• Failing to explain how the vision impacted product decisions. There is a reason we set the vision, and it’s not to sound fancy

8. Pick a product and walk through your product strategy

Without a clear strategy, products often become a combination of not related features. Great product managers are comfortable working with product strategy.

What recruiters want to know

  • Have you worked on a product at the strategic level in the past?
  • Do you understand the products you worked on deeply?
  • Does strategy drive your daily decisions, or are they based on a hunch?

How to answer

  • Be clear and concise; a product manager should be able to explain their product strategy to a five-year-old
  • Explain the why behind the strategy: What problems were you solving? What impacts was the strategy driving?
  • Show excitement
  • Be ready to give some examples of how the strategy impacted decisions and priorities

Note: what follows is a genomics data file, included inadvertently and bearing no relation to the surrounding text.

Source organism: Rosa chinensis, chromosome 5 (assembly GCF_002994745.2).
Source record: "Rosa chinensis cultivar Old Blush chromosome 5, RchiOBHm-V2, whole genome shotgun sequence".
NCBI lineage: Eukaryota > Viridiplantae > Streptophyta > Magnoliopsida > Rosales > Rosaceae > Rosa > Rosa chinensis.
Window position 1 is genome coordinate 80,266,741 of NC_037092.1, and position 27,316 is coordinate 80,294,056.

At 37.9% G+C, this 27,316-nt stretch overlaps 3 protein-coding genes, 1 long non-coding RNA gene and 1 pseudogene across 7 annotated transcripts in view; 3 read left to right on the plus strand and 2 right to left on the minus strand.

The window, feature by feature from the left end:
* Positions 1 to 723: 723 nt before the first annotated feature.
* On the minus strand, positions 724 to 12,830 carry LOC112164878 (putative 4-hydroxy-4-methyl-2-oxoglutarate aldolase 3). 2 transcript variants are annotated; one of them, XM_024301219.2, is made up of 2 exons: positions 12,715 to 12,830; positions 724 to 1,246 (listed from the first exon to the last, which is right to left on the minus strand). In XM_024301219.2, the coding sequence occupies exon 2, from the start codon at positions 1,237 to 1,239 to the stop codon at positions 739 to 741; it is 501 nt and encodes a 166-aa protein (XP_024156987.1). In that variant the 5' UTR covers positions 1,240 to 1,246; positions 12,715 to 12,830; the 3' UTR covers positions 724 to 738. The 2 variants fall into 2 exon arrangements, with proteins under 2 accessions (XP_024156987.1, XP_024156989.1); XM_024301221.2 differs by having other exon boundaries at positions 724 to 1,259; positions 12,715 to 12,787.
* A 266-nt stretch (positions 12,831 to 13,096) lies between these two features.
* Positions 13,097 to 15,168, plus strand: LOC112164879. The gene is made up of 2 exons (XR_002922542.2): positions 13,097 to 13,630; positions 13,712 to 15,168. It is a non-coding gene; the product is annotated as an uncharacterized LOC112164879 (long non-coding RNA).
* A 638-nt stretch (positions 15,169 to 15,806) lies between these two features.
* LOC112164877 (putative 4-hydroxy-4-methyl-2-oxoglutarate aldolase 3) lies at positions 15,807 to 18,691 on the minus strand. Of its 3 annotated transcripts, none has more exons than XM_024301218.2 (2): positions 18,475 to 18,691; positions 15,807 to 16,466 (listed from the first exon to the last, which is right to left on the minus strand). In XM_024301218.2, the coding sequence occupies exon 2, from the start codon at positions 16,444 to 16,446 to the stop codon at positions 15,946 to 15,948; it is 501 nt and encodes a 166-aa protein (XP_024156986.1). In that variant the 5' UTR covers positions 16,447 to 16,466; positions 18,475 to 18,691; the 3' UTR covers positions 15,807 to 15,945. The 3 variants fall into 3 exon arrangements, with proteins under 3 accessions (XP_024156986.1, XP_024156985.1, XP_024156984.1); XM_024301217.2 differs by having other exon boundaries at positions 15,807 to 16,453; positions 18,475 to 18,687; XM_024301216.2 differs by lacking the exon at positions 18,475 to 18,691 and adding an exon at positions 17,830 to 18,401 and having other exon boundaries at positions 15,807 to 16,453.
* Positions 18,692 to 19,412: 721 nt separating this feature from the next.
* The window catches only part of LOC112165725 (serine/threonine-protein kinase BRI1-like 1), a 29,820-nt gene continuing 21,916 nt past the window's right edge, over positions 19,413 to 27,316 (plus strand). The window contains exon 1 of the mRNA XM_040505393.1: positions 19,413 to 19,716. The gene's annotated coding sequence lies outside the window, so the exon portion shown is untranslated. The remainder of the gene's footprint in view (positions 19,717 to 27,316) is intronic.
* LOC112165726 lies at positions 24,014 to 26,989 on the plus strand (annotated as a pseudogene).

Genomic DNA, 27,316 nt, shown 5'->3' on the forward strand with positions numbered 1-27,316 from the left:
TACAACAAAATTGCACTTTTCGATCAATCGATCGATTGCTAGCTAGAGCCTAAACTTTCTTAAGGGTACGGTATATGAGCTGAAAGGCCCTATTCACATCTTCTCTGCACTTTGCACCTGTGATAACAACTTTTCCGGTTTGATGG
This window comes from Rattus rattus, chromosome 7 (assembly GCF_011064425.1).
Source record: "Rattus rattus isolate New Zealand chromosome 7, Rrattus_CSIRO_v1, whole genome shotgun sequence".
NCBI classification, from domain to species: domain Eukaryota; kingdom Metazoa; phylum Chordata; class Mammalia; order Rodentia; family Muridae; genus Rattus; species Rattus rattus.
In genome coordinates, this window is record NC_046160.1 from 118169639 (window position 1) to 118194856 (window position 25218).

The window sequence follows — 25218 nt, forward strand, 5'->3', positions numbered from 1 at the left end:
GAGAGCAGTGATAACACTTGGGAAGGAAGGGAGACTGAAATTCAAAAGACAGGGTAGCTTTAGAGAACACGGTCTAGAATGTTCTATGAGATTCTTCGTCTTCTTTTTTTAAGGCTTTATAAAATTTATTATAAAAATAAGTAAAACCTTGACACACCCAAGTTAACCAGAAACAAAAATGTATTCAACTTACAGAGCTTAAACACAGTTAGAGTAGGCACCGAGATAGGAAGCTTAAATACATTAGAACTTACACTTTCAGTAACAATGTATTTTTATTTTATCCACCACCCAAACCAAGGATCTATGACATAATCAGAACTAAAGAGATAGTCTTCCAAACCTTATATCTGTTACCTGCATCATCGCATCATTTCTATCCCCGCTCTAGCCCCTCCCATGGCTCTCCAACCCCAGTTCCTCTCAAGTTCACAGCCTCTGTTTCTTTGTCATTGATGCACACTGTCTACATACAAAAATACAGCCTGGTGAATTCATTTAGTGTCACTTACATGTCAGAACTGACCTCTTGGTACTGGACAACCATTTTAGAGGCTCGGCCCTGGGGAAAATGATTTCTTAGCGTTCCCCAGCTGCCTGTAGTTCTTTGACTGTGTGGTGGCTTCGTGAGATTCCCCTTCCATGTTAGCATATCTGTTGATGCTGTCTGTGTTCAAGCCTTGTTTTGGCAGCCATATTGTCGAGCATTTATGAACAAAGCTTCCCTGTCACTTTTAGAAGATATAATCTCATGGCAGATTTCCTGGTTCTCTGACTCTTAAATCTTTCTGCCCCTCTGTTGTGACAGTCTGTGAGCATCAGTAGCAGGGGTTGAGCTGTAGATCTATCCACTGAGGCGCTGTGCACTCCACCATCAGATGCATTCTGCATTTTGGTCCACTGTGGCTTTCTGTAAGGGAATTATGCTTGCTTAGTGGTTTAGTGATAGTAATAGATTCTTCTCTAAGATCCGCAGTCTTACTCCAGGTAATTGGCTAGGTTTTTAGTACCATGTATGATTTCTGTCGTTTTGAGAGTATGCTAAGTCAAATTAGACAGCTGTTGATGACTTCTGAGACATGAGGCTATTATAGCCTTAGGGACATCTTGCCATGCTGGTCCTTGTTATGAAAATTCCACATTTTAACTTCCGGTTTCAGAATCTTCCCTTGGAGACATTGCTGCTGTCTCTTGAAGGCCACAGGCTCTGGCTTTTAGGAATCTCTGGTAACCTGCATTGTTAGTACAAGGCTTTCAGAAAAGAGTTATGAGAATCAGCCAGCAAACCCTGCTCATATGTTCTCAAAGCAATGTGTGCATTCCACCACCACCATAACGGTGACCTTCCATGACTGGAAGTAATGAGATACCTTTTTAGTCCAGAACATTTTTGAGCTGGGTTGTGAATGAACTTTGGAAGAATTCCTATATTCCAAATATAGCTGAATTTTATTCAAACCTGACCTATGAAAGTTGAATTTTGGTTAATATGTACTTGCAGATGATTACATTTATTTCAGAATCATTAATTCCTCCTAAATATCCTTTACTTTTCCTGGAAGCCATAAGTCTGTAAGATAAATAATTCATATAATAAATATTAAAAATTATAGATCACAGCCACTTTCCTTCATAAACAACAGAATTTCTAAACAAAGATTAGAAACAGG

Pitfalls to avoid

  • Outlining a broad, vague strategy. For example, “Being the best consumer app in the world” is a poor strategy
  • Lacking a strategy
  • Rambling about the strategy or going into unnecessary details. Your answer should be easy to follow

9. What’s your favorite product and how would you improve it?

This is another classic product manager interview question. I treat it as an easier version of the “How would you improve X?” question. Here, the recruiter throws you a bone and allows you to choose the product yourself, so you had better be prepared!

What recruiters want to know

  • What criteria do you use to evaluate products?
  • Do you have a product sense? Can you clearly articulate the reasons why this particular product resonates with you?

How to answer

  • It’s not a must-have, but I recommend choosing a unique product because there’s a higher chance you’ll stick in the recruiter’s memory. Don’t be the hundredth person to bring up Google Maps
  • Briefly explain what the product is, the problems it solves, and how it’s better than its competitors